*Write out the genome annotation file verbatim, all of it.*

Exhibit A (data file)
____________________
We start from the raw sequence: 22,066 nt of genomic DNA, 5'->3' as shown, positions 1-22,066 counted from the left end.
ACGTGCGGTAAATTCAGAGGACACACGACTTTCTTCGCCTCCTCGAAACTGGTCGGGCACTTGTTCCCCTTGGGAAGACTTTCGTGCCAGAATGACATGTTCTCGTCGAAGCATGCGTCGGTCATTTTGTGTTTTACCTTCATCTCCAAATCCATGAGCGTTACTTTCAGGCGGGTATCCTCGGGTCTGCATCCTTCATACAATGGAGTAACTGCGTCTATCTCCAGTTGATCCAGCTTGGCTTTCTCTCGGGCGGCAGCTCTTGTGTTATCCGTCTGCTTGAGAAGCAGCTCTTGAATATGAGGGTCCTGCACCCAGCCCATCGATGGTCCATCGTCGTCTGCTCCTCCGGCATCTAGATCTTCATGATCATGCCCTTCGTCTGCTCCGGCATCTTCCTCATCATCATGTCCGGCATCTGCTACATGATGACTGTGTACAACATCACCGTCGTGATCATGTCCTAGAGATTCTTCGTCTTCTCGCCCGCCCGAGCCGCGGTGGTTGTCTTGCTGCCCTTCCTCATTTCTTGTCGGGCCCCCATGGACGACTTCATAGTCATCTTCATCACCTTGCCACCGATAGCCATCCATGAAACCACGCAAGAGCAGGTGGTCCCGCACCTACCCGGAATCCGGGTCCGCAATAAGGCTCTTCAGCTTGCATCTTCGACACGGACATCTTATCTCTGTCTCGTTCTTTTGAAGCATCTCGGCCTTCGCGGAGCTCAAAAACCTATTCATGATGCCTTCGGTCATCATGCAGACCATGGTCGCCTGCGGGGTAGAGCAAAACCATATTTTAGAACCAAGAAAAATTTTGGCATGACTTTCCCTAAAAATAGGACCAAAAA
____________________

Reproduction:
We start from the raw sequence: 22,066 nt of genomic DNA, 5'->3' as shown, positions 1-22,066 counted from the left end.
ACGTGCGGTAAATTCAGAGGACACACGACTTTCTTCGCCTCCTCGAAACTGGTCGGGCACTTGTTCCCCTTGGGAAGACTTTCGTGCCAGAATGACATGTTCTCGTCGAAGCATGCGTCGGTCATTTTGTGTTTTACCTTCATCTCCAAATCCATGAGCGTTACTTTCAGGCGGGTATCCTCGGGTCTGCATCCTTCATACAATGGAGTAACTGCGTCTATCTCCAGTTGATCCAGCTTGGCTTTCTCTCGGGCGGCAGCTCTTGTGTTATCCGTCTGCTTGAGAAGCAGCTCTTGAATATGAGGGTCCTGCACCCAGCCCATCGATGGTCCATCGTCGTCTGCTCCTCCGGCATCTAGATCTTCATGATCATGCCCTTCGTCTGCTCCGGCATCTTCCTCATCATCATGTCCGGCATCTGCTACATGATGACTGTGTACAACATCACCGTCGTGATCATGTCCTAGAGATTCTTCGTCTTCTCGCCCGCCCGAGCCGCGGTGGTTGTCTTGCTGCCCTTCCTCATTTCTTGTCGGGCCCCCATGGACGACTTCATAGTCATCTTCATCACCTTGCCACCGATAGCCATCCATGAAACCACGCAAGAGCAGGTGGTCCCGCACCTACCCGGAATCCGGGTCCGCAATAAGGCTCTTCAGCTTGCATCTTCGACACGGACATCTTATCTCTGTCTCGTTCTTTTGAAGCATCTCGGCCTTCGCGGAGCTCAAAAACCTATTCATGATGCCTTCGGTCATCATGCAGACCATGGTCGCCTGCGGGGTAGAGCAAAACCATATTTTAGAACCAAGAAAAATTTTGGCATGACTTTCCCTAAAAATAGGACCAAAAA